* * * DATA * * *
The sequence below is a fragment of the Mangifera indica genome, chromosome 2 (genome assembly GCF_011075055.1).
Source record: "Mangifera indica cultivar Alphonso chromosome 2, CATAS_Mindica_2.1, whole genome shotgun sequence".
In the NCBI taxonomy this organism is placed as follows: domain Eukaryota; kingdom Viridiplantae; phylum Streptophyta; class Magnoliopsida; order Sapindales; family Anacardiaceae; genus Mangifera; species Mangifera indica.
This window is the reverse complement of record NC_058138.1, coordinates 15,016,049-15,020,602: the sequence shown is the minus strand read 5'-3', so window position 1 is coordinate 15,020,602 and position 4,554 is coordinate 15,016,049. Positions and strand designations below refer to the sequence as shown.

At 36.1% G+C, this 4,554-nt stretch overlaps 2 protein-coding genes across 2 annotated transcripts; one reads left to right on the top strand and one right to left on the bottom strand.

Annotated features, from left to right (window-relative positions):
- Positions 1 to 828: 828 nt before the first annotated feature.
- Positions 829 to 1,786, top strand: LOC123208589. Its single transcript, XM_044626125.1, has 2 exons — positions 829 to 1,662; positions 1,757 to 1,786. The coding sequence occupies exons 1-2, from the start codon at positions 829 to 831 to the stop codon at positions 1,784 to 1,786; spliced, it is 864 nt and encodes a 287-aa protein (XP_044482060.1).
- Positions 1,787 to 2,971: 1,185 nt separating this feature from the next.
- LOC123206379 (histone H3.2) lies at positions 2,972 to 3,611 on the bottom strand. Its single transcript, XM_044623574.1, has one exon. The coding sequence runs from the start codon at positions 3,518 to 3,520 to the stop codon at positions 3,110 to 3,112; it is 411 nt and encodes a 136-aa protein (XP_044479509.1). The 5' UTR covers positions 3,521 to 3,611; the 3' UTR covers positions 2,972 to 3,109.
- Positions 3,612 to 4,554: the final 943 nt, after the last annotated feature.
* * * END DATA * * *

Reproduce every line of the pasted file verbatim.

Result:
The sequence below is a fragment of the Mangifera indica genome, chromosome 2 (genome assembly GCF_011075055.1).
Source record: "Mangifera indica cultivar Alphonso chromosome 2, CATAS_Mindica_2.1, whole genome shotgun sequence".
In the NCBI taxonomy this organism is placed as follows: domain Eukaryota; kingdom Viridiplantae; phylum Streptophyta; class Magnoliopsida; order Sapindales; family Anacardiaceae; genus Mangifera; species Mangifera indica.
This window is the reverse complement of record NC_058138.1, coordinates 15,016,049-15,020,602: the sequence shown is the minus strand read 5'-3', so window position 1 is coordinate 15,020,602 and position 4,554 is coordinate 15,016,049. Positions and strand designations below refer to the sequence as shown.

At 36.1% G+C, this 4,554-nt stretch overlaps 2 protein-coding genes across 2 annotated transcripts; one reads left to right on the top strand and one right to left on the bottom strand.

Annotated features, from left to right (window-relative positions):
- Positions 1 to 828: 828 nt before the first annotated feature.
- Positions 829 to 1,786, top strand: LOC123208589. Its single transcript, XM_044626125.1, has 2 exons — positions 829 to 1,662; positions 1,757 to 1,786. The coding sequence occupies exons 1-2, from the start codon at positions 829 to 831 to the stop codon at positions 1,784 to 1,786; spliced, it is 864 nt and encodes a 287-aa protein (XP_044482060.1).
- Positions 1,787 to 2,971: 1,185 nt separating this feature from the next.
- LOC123206379 (histone H3.2) lies at positions 2,972 to 3,611 on the bottom strand. Its single transcript, XM_044623574.1, has one exon. The coding sequence runs from the start codon at positions 3,518 to 3,520 to the stop codon at positions 3,110 to 3,112; it is 411 nt and encodes a 136-aa protein (XP_044479509.1). The 5' UTR covers positions 3,521 to 3,611; the 3' UTR covers positions 2,972 to 3,109.
- Positions 3,612 to 4,554: the final 943 nt, after the last annotated feature.